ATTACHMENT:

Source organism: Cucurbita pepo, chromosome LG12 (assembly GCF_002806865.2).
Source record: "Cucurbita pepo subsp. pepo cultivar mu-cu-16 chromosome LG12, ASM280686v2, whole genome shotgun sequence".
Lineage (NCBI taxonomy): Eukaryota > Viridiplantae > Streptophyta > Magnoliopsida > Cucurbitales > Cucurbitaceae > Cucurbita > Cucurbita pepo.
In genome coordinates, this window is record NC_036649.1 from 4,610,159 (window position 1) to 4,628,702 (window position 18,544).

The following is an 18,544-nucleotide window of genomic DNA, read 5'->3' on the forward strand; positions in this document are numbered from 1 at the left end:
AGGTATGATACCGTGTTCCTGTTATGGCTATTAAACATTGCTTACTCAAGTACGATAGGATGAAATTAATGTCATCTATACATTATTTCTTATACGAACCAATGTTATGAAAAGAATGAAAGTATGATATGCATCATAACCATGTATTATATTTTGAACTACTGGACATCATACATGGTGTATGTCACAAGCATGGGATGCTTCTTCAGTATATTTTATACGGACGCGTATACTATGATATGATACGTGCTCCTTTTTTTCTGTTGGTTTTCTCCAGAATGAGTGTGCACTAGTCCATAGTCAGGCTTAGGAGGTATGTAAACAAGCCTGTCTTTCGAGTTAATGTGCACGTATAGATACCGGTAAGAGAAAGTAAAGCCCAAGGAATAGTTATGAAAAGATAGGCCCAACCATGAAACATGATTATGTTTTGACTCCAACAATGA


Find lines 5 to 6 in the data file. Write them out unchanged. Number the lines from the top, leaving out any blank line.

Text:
The following is an 18,544-nucleotide window of genomic DNA, read 5'->3' on the forward strand; positions in this document are numbered from 1 at the left end:
AGGTATGATACCGTGTTCCTGTTATGGCTATTAAACATTGCTTACTCAAGTACGATAGGATGAAATTAATGTCATCTATACATTATTTCTTATACGAACCAATGTTATGAAAAGAATGAAAGTATGATATGCATCATAACCATGTATTATATTTTGAACTACTGGACATCATACATGGTGTATGTCACAAGCATGGGATGCTTCTTCAGTATATTTTATACGGACGCGTATACTATGATATGATACGTGCTCCTTTTTTTCTGTTGGTTTTCTCCAGAATGAGTGTGCACTAGTCCATAGTCAGGCTTAGGAGGTATGTAAACAAGCCTGTCTTTCGAGTTAATGTGCACGTATAGATACCGGTAAGAGAAAGTAAAGCCCAAGGAATAGTTATGAAAAGATAGGCCCAACCATGAAACATGATTATGTTTTGACTCCAACAATGA